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Christmas is the time to be joyful


Christmas is the time to be joyful

Repeated lockdowns, restrictions and mask wearing have stolen our spontaneity and joy. KENDALL MORTON proposes that Christmas is the time to rediscover the joy of life and to share it with older members of the family.

Parents and other older relatives may still be feeling fearful and isolated. This makes sense as the early health advice was for them to stay home as they were “too vulnerable”. Concerns about their health were paramount.

As this crisis drags on, many older (and younger) people experience fear and foreboding day after day. Living in a state of fear overloads one’s body with cortisol.

This reduces immunity and can increase the risk of diseases such as atherosclerosis and depression. To combat stress and replace it with joy, here are a few suggestions:

  1. Turn off the television news. Apart from knowing what the current health orders are, there is no need to have a daily update on what is happening in hospitals. There is not enough detail in the reporting for it to be meaningful. Statistics do not help anyone feel safe.
  2. Make a list of things that feed the spirit. Discuss ideas with older relatives and arrange to make them happen. It may be fish and chips by the water, watching children swimming in a lake or writing poetry. The aim is to bring light and joy back into everyday life for yourself as well.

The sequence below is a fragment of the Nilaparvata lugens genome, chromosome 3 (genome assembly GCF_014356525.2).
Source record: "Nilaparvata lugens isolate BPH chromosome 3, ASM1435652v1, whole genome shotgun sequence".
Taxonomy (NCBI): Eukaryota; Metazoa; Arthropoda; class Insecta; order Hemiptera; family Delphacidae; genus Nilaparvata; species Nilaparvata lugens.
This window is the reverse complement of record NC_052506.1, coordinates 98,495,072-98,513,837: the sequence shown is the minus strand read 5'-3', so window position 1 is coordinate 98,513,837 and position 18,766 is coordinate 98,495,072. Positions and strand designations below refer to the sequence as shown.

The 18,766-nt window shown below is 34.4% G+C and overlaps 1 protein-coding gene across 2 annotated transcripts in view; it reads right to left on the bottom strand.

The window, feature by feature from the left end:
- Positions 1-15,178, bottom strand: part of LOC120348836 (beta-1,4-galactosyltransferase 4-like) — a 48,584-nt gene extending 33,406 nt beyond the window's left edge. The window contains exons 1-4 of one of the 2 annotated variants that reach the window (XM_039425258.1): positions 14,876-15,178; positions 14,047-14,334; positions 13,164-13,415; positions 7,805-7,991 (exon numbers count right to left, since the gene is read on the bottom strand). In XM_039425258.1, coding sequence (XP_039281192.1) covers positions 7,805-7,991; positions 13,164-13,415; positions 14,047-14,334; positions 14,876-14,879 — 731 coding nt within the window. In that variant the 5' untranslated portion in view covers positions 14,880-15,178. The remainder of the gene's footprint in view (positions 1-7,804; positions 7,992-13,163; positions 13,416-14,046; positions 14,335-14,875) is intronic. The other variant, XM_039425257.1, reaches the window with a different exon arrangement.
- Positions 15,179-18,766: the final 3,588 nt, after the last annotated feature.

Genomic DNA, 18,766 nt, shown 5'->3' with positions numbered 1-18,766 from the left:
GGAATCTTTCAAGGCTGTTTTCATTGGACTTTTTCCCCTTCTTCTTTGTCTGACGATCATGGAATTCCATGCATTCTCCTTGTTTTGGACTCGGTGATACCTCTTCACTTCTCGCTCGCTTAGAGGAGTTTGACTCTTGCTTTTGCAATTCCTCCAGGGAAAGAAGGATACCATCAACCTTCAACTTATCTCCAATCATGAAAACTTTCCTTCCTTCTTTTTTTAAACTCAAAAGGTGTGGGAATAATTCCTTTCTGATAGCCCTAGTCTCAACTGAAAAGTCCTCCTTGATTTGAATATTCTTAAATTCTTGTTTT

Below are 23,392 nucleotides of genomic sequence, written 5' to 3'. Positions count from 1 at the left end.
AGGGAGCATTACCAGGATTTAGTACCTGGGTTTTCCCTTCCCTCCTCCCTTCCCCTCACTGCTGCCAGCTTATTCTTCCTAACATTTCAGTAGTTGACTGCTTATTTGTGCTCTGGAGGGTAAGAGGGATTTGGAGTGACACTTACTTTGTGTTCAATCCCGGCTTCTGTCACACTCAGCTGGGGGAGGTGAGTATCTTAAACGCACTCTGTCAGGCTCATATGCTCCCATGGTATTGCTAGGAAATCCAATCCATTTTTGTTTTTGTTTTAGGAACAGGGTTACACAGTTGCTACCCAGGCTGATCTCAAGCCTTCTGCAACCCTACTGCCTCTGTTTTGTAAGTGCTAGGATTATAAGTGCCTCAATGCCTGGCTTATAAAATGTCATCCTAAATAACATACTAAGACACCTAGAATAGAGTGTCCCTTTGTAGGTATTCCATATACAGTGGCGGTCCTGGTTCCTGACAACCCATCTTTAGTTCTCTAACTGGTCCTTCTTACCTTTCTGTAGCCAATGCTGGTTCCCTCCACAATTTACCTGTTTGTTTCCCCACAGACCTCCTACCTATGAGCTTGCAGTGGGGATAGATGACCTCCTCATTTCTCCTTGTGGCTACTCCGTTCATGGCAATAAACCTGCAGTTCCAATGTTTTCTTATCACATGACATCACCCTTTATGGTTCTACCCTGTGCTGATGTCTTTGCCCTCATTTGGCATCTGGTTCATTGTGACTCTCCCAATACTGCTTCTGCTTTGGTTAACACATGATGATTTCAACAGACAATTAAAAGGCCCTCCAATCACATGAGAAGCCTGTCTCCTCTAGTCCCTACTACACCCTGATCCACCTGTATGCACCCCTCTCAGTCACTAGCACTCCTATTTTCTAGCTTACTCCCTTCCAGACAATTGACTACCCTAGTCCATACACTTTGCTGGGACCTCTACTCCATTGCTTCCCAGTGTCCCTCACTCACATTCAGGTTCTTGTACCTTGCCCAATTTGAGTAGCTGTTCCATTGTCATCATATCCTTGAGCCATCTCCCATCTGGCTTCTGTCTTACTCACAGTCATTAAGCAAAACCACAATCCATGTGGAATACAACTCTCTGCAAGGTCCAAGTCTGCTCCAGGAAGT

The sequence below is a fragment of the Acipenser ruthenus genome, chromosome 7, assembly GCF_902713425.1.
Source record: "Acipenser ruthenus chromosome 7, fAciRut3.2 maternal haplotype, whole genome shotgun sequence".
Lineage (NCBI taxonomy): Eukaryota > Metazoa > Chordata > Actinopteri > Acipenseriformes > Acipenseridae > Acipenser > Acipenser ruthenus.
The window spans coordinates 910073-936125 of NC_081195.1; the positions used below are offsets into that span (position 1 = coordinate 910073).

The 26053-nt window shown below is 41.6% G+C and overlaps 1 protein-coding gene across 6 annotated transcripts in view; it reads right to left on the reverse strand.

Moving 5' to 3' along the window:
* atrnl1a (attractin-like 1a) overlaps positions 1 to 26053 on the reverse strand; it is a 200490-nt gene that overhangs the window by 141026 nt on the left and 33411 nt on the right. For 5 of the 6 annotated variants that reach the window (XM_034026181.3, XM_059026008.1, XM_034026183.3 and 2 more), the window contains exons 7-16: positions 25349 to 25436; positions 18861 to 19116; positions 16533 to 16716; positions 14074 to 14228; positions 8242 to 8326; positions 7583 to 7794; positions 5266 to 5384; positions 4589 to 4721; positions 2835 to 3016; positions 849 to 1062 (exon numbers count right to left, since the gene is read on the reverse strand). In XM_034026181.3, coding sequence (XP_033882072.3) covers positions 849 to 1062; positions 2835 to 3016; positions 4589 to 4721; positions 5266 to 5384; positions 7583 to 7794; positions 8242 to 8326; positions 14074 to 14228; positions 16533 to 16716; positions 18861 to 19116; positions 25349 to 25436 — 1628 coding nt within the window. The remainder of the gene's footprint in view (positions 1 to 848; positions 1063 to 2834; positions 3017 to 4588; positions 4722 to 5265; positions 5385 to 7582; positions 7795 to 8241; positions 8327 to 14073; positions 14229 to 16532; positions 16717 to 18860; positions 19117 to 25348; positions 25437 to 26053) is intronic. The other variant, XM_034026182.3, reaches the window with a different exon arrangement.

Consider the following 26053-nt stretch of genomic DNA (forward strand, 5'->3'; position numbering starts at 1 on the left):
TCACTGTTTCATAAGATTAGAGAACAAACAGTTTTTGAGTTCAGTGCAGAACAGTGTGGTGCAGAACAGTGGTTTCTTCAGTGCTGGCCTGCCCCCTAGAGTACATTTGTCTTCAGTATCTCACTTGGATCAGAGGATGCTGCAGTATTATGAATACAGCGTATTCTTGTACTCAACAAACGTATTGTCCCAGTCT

3. Connect with people again. Ample research tells us humans are social beings. We need to belong to groups. Being with others brings spontaneity back into our lives. Look at what older relatives have given up during Covid lockdowns and see what connections and group activities can be resumed.
  4. Use the rituals of Christmas. Most families have Christmas rituals that give us a sense of continuity from year to year. They involve members of different generations. Rituals create a common dialogue.

Assist older family members to complete their usual Christmas rituals such as sending cards, putting up decorations, going to a church service or making shortbread. Engage other family members in these rituals where possible.

  1. Be with nature. The magpies don’t know about Covid. They sing their morning song regardless. Spend time in nature and help older relatives to do the same. Studies have shown that time in nature reduces cortisol levels and combats depression.

Perhaps you could arrange a picnic or a Sunday drive by the water. There are many cafes in scenic locations that do not require much walking. Google will help find cafes with easy access.

  1. Go greener at home. Having a window with a garden view can be enough to lift someone’s mood and reduce anxiety. Even pictures on the wall can be beneficial.

One study compared heart surgery patients. Some had direct views of pictures of trees and calm water and it was found they had less anxiety and less need for pain medication than the control group.

 Kendall Morton is Director of Home Care Assistance Sunshine Coast to Wide Bay. Call 5491 6888 or email

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